Physician Income: Why America is Not Sympathetic

Doctors work hard and they go to school for a very long time before getting to a point where they can make a healthy salary. However, when you combine the delayed gratification of their first real-world paycheck (anywhere from 7 to 12 years after completing college) and large student loans, that once healthy salary becomes somewhat anemic. But even then, they’re making more than many Americans, albeit dealing with life and death situations in the process.

Doctors complain about the decreased pay from Medicare, Medicaid/Medi-Cal and private insurance companies. They’re complaints over physician income are well founded as discussed in this NY Times article on medicine’s top earners (which aren’t doctors). Even with so much complaining, doctors aren’t getting any sympathy from America. Why?

First and foremost, there’s the historical image of the doctor wearing nice suits, playing golf and driving a fancy car. Even if the physician is wearing scrubs and working from dusk til dawn, it’s very hard to combat that image in the public’s mind. As medicine becomes a less sought after profession, I think the erroneous assumption that every doctor is rich will fade with time and that assumption will be passed on to investment bankers and hedge fund managers. But I think there’s another reason doctor’s aren’t receiving the sympathy they think they deserve and….I think they deserve some of the blame.

physical incomeI often come across a magazine with an ad or a human interest story of what doctors do in their spare time. One magazine highlighted exquisite home wine cellars and the cellars depicted were in several physician’s homes. The doctors in the photos were so proud of their wine cellars and wine collections that reached close to 8,000 bottles! In a recent ad campaign by First Republic Bank, a group of Orthopedic surgeons were captured on the back of a high society magazine as being clients of First Republic’s wealth management division.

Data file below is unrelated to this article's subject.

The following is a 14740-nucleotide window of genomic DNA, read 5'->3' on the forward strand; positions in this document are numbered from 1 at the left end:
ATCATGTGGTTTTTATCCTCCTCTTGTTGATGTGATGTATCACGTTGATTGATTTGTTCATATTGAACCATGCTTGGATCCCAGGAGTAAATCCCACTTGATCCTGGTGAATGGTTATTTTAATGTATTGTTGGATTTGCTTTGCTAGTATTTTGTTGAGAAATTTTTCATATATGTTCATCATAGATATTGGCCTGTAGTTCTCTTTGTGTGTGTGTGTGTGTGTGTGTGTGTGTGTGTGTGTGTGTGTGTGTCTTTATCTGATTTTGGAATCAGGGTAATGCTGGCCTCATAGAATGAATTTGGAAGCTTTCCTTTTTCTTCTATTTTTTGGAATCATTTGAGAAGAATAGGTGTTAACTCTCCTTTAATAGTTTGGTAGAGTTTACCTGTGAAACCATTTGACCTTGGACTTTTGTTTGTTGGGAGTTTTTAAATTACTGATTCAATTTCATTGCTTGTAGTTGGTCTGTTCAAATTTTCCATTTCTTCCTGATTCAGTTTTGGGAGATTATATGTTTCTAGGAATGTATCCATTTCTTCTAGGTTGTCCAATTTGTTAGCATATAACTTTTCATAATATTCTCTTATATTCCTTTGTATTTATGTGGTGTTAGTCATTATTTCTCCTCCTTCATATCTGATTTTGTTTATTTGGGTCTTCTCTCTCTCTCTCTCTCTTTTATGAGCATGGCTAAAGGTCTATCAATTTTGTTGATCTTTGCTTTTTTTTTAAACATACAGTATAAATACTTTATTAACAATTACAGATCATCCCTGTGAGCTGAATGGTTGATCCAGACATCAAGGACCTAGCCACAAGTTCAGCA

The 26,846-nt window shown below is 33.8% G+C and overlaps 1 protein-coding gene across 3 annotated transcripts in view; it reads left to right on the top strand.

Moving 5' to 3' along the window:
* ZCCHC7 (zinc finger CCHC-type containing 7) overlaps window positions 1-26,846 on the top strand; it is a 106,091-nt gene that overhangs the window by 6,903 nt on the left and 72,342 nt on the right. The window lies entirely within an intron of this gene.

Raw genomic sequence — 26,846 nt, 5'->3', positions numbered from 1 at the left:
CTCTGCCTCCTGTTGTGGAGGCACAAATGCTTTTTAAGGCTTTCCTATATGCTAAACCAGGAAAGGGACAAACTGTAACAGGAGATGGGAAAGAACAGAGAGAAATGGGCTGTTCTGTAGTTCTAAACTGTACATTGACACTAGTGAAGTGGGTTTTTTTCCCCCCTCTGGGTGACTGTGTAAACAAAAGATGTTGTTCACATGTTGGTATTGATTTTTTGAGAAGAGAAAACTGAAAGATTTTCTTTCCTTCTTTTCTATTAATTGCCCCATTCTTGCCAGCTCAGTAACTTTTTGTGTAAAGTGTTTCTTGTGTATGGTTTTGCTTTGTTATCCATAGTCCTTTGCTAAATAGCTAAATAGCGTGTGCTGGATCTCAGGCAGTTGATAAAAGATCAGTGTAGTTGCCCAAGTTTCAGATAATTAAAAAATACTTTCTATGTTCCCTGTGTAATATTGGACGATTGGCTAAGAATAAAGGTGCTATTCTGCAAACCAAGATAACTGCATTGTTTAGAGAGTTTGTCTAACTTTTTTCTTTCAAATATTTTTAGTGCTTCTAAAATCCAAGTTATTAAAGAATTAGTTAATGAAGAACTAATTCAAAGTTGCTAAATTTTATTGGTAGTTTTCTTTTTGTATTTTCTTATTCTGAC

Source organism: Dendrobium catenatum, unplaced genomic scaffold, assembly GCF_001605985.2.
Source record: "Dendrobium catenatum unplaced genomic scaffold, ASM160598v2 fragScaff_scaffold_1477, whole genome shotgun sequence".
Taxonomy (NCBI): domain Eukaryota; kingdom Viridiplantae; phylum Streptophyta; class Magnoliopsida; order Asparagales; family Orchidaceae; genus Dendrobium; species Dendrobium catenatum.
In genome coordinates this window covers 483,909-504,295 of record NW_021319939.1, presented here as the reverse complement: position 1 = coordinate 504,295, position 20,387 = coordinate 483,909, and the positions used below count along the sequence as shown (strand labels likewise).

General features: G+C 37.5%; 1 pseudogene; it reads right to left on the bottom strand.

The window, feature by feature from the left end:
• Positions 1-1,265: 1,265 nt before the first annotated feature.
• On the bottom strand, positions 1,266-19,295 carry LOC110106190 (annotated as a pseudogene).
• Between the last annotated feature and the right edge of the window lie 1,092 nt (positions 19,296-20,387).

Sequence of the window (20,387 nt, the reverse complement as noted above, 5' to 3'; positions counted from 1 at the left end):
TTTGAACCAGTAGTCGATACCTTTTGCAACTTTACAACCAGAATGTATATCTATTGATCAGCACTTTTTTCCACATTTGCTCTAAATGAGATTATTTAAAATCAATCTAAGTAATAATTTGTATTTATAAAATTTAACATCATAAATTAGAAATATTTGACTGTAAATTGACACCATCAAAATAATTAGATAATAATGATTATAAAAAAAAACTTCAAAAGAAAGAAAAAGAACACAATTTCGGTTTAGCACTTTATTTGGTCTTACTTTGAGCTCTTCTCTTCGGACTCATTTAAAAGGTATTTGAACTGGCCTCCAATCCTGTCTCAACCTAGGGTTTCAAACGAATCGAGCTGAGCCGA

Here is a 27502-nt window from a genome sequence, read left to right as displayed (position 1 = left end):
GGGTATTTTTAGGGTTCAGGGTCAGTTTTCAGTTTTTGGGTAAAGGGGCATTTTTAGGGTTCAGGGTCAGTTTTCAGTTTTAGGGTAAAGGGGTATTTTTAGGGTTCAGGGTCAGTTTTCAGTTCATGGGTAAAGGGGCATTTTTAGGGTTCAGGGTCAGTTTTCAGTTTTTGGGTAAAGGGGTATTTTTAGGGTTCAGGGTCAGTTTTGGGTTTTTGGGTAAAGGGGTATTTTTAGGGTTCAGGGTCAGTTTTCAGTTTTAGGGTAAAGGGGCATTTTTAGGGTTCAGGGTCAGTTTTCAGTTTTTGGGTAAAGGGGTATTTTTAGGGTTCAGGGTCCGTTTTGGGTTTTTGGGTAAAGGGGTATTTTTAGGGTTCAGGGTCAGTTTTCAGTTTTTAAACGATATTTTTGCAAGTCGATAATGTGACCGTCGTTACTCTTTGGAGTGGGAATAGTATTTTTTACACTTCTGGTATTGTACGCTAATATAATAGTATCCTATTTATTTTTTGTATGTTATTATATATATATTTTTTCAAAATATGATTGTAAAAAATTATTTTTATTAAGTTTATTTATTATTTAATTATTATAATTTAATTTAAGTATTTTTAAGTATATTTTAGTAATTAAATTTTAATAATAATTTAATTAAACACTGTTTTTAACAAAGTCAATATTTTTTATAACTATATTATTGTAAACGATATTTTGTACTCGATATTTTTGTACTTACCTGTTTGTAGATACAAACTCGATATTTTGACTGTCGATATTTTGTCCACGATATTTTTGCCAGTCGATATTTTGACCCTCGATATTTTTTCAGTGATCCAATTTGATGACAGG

These public displays of wealth simply reaffirm the public’s assumption that all doctors are rich and for this reason, America will never give doctors a shred of sympathy. Just to be clear, do I understand why doctors complain about lower pay when dealing with such serious sickness? Absolutely I understand. Should doctors exercise their free will and freedom of expression to appear in stories or ads that incidentally highlight their wealth? Of course, it’s a free country. But what I am saying is that they lose all credibility when they both, complain about physician income and take part in shameless displays of said wealth.

Click here for the original blog post written by Dr. Jonathan Kaplan for BuildMyBod.

“Dr. Kaplan is a true professional. He gave me extremely helpful and direct honest advice…I strongly recommend him.”– David S.

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